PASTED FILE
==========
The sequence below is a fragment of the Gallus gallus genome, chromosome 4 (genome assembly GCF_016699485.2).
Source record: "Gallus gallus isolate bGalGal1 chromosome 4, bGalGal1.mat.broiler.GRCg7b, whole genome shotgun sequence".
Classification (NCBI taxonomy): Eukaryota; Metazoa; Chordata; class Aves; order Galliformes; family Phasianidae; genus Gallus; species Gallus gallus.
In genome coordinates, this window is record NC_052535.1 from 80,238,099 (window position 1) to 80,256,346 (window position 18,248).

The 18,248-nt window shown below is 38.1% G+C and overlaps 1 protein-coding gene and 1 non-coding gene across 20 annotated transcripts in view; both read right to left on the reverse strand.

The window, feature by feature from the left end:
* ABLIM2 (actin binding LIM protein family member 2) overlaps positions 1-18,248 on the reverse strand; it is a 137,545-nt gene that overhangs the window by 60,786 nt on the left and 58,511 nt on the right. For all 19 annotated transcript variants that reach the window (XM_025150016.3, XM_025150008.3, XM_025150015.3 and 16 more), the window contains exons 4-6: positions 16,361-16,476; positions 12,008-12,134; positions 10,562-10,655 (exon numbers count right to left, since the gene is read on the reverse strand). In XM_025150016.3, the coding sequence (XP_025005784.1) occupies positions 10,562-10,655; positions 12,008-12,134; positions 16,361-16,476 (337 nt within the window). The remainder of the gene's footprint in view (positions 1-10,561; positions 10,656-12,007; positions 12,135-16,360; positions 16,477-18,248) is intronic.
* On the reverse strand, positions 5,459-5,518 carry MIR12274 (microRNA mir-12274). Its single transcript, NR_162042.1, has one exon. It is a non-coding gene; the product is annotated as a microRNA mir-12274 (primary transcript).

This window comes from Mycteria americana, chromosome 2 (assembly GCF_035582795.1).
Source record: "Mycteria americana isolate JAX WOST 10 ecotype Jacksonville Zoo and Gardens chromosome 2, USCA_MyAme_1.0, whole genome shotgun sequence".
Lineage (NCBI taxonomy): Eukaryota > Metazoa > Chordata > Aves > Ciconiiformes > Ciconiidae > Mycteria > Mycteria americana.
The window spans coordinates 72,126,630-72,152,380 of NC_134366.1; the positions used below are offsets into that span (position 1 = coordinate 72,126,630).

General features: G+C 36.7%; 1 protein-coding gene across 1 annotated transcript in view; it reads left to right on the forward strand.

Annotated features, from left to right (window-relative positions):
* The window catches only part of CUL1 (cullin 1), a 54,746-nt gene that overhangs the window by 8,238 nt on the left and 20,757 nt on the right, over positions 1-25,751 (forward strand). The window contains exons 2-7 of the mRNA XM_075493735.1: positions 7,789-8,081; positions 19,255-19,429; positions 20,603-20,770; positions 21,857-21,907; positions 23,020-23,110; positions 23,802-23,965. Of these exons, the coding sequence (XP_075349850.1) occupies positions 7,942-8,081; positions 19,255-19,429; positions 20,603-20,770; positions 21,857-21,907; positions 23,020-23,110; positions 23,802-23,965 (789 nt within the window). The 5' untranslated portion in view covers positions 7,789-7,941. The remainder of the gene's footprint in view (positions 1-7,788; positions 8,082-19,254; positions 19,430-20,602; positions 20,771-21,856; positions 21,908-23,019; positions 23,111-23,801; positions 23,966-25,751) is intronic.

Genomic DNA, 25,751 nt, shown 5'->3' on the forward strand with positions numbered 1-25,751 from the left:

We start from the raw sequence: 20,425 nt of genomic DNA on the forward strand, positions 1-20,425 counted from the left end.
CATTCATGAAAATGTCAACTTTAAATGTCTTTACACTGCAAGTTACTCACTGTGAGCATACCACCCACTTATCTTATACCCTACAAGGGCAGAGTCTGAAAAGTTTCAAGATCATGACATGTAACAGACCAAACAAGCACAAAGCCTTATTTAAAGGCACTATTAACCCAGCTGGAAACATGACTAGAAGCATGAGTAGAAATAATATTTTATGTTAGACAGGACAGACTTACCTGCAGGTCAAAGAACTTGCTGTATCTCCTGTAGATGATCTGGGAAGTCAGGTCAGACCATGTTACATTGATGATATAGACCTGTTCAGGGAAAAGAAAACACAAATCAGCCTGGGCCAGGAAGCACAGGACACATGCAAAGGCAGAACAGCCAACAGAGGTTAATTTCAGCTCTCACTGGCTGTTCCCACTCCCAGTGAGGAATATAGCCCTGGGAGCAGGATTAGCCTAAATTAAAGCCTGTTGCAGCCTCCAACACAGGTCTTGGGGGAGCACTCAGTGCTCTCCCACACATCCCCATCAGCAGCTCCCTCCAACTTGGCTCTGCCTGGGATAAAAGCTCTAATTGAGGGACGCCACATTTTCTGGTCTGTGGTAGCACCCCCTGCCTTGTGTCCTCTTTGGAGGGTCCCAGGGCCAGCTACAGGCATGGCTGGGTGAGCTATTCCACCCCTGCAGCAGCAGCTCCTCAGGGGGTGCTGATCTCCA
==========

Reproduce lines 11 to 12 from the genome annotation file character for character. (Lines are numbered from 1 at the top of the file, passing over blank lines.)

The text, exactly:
Lineage (NCBI taxonomy): Eukaryota > Metazoa > Chordata > Aves > Ciconiiformes > Ciconiidae > Mycteria > Mycteria americana.
The window spans coordinates 72,126,630-72,152,380 of NC_134366.1; the positions used below are offsets into that span (position 1 = coordinate 72,126,630).